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Many Students Can Get Special Ed. Until Age 22. What Districts Should Do

School districts in most states have a responsibility under federal law to provide services to students with disabilities until they’re 21 or 22. But carrying out those responsibilities isn’t always intuitive.

Special education services often cost orders of magnitude more than what schools spend to educate students without disabilities. To make those investments, districts often have to dip into local funds when states and the federal government don’t contribute enough.

Staffing is also a pressing concern. Virtually every state has a shortage of educators who teach students with disabilities. And special education teachers in school buildings are often recruited to cover for classroom teachers or instructional aides when they’re absent or when positions are vacant.

Perhaps the most fundamental challenge, though, is what constitutes a “free, appropriate public education” when disabilities rarely look the same from one student to the next.

Many parents don’t realize that their children with individualized education programs, or IEPs, are entitled to special education services subsidized by the school district even in their early years of legal adulthood, at a time when they might be on a waitlist for state services. District leaders, at their most helpful, can connect vulnerable students to services that improve their lives.

Here’s what experts say schools should be doing to meet these obligations and help students to the best of their ability.

Meet with students as early as age 14 to start transition plans

Schools shouldn’t wait until 11th grade to start helping students prepare for a future beyond high school. Those discussions must begin, according to federal law, by age 16. But starting earlier is better, said Audrey Trainor, a professor of special education at New York University who studies the transition from childhood to adulthood for people with disabilities.

The fundamental question as transition work begins, Trainor said, is: “Is the student going to graduate with their peers at age 18? Or do they need more time in school before transitioning to whatever’s next?”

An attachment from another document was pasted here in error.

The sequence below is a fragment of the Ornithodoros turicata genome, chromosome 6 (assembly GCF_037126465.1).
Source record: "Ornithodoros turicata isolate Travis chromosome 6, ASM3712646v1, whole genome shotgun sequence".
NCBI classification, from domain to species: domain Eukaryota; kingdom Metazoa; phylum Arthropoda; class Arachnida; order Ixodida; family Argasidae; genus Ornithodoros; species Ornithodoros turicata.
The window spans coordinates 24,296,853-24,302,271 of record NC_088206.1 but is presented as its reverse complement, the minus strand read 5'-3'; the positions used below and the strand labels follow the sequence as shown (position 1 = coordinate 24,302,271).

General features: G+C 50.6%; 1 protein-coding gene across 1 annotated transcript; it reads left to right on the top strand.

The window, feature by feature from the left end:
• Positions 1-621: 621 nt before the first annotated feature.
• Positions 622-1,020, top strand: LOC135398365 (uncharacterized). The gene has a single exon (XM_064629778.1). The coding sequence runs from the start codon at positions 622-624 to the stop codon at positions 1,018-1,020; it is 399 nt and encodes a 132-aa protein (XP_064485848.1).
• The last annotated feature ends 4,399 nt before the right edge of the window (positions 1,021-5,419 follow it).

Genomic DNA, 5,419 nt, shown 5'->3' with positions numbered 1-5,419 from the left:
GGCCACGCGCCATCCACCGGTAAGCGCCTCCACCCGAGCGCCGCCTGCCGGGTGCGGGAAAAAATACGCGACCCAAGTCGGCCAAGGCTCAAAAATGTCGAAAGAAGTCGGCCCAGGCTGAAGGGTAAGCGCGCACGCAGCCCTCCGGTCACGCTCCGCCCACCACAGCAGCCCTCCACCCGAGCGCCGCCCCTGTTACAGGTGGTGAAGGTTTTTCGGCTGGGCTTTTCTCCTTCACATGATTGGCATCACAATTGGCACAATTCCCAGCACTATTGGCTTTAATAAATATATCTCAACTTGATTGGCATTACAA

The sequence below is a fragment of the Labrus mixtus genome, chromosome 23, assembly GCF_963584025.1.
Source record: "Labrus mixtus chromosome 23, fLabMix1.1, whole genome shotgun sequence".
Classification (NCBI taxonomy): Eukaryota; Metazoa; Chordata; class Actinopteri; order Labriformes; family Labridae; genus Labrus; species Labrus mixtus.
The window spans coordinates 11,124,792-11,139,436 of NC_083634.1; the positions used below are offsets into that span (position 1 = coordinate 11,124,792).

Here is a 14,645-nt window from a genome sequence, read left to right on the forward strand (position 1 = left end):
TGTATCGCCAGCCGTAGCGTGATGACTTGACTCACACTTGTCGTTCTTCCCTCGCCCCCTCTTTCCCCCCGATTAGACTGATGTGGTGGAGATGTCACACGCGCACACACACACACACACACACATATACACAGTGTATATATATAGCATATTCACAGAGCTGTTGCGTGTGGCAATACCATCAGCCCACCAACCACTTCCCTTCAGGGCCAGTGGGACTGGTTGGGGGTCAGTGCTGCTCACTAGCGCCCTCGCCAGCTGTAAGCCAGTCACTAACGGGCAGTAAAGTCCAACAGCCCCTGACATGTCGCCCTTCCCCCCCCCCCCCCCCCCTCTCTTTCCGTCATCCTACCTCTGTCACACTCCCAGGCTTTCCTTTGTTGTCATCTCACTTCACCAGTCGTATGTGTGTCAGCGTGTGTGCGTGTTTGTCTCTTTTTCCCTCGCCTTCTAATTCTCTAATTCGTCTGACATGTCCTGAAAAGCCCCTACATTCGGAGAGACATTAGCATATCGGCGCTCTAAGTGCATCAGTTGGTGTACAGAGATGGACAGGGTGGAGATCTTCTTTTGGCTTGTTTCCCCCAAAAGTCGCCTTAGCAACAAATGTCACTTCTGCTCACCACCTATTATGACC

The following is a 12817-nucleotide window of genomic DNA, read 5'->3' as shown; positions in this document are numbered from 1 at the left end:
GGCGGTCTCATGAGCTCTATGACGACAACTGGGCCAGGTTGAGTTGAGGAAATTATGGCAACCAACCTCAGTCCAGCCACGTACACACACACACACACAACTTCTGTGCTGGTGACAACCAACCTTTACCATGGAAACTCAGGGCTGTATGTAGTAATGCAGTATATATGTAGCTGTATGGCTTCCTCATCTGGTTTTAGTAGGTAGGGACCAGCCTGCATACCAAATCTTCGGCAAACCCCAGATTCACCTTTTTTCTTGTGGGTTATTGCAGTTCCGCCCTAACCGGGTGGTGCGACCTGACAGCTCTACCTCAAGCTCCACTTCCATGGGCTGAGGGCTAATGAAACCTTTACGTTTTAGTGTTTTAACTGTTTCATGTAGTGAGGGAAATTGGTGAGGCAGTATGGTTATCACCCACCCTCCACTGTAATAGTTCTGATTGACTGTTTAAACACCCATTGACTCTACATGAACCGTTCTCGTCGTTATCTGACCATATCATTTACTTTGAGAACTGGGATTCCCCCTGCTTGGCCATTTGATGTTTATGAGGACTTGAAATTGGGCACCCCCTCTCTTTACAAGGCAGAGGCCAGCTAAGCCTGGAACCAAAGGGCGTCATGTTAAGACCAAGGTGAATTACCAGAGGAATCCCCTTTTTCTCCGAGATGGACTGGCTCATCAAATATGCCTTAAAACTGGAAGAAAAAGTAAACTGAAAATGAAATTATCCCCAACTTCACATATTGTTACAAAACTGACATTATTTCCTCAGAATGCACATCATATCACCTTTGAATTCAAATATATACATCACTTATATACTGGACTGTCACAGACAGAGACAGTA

Oftentimes these early meetings are parents’ first introduction to the idea that their student might remain in high school after their same-age peers have graduated.

Be prepared to negotiate with parents over what’s feasible and appropriate to offer

There isn’t a singule correct path for a student with disabilities, even if a school has served other students with similar disabilities before.

As a result, schools should be ready to evaluate requests from parents for particular services, such as sending a student to a private provider or ensuring that a student has extensive one-on-one time with an educator throughout the day. Educators can weigh such factors as cost, evidence of effectiveness, and their own knowledge of a student’s ability to handle different types of services.

“A parent might ask for an accommodation, the school might come back and say, ‘We don’t see that that accommodation is necessary. Let’s try this other accommodation first,’” Trainor said.

Inform students of their rights

Once a child turns 18, they have a legal right to decide for themselves whether they want to remain in special education services.

“Sometimes IEP teams don’t necessarily inform students who are turning 18 that they have that right,” Trainor said. “And it also can be an uncomfortable conversation with parents whose children have disabilities.”

Students with disabilities may not feel empowered to decide for themselves on the best course of action. And some parents may disagree with their child’s assessment of what their next step should be.

Schools should be prepared to navigate these conflicts and conduct conversations sensitively, Trainor said.

Let parents know when opportunities outside the school system arise

The school’s job isn’t solely to provide adult students with services within the school building or through an out-of-district provider. Educators are also tasked with connecting students to services that get them out of the classroom, or out of the school district environment altogether, if that’s the most appropriate environment for the student.

One of the major opportunities comes through vocational rehabilitation services, typically provided by cities and states. Adults who take advantage of those services work with a counselor to develop an “Individualized Plan for Employment”—comparable to an IEP, but geared toward helping them identify job possibilities, career goals, and necessary workplace accommodations.

Vocational rehab helps with some of the basics of venturing into the professional world, like practicing for interviews and polishing resumes. But it can also include mental health counseling and physical therapy.

One key difference between school and vocational rehab, though, is that children and young adults with disabilities are legally entitled to school, whereas adults with disabilities don’t automatically qualify for vocational rehab. They have to apply and be deemed eligible for the service.

Many states have substantial waitlists for these and comparable services. In Illinois, school district administrators who work in special education often feel like the adult services the state provides aren’t sufficient, said Melissa Taylor, executive director of the Illinois Alliance of Administrators of Special Education.

“We do always advise parents that if an opportunity for an adult services-type placement opens up, even if it’s within that time when kids are still eligible for our programs, they should think seriously about taking it,” Taylor said.

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